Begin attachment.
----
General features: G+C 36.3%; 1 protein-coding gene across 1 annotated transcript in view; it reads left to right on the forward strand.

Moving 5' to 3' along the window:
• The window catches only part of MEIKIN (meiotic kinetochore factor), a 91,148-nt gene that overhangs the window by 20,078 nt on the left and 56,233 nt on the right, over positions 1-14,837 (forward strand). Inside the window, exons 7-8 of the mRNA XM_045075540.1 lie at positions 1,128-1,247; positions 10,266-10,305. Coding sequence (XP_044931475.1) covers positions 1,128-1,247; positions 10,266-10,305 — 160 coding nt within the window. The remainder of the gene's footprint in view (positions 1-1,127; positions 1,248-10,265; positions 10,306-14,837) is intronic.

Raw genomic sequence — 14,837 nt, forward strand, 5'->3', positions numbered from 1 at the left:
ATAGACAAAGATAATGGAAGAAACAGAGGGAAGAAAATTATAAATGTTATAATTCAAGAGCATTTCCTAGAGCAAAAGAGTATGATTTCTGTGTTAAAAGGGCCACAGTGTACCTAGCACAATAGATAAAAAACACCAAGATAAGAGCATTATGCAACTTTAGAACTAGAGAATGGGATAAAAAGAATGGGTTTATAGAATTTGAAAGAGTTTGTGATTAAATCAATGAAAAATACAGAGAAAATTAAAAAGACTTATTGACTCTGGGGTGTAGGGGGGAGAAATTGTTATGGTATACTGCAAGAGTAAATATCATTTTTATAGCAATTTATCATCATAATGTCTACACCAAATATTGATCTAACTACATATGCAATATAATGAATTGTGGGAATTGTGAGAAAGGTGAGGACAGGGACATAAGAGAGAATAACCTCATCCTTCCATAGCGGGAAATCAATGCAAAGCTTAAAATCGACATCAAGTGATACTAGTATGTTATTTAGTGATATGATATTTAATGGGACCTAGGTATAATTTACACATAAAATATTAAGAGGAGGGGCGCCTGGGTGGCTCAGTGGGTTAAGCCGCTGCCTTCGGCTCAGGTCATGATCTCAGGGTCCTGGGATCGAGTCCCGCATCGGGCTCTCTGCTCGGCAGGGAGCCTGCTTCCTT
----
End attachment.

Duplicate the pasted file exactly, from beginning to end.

General features: G+C 36.3%; 1 protein-coding gene across 1 annotated transcript in view; it reads left to right on the forward strand.

Moving 5' to 3' along the window:
• The window catches only part of MEIKIN (meiotic kinetochore factor), a 91,148-nt gene that overhangs the window by 20,078 nt on the left and 56,233 nt on the right, over positions 1-14,837 (forward strand). Inside the window, exons 7-8 of the mRNA XM_045075540.1 lie at positions 1,128-1,247; positions 10,266-10,305. Coding sequence (XP_044931475.1) covers positions 1,128-1,247; positions 10,266-10,305 — 160 coding nt within the window. The remainder of the gene's footprint in view (positions 1-1,127; positions 1,248-10,265; positions 10,306-14,837) is intronic.

Raw genomic sequence — 14,837 nt, forward strand, 5'->3', positions numbered from 1 at the left:
ATAGACAAAGATAATGGAAGAAACAGAGGGAAGAAAATTATAAATGTTATAATTCAAGAGCATTTCCTAGAGCAAAAGAGTATGATTTCTGTGTTAAAAGGGCCACAGTGTACCTAGCACAATAGATAAAAAACACCAAGATAAGAGCATTATGCAACTTTAGAACTAGAGAATGGGATAAAAAGAATGGGTTTATAGAATTTGAAAGAGTTTGTGATTAAATCAATGAAAAATACAGAGAAAATTAAAAAGACTTATTGACTCTGGGGTGTAGGGGGGAGAAATTGTTATGGTATACTGCAAGAGTAAATATCATTTTTATAGCAATTTATCATCATAATGTCTACACCAAATATTGATCTAACTACATATGCAATATAATGAATTGTGGGAATTGTGAGAAAGGTGAGGACAGGGACATAAGAGAGAATAACCTCATCCTTCCATAGCGGGAAATCAATGCAAAGCTTAAAATCGACATCAAGTGATACTAGTATGTTATTTAGTGATATGATATTTAATGGGACCTAGGTATAATTTACACATAAAATATTAAGAGGAGGGGCGCCTGGGTGGCTCAGTGGGTTAAGCCGCTGCCTTCGGCTCAGGTCATGATCTCAGGGTCCTGGGATCGAGTCCCGCATCGGGCTCTCTGCTCGGCAGGGAGCCTGCTTCCTT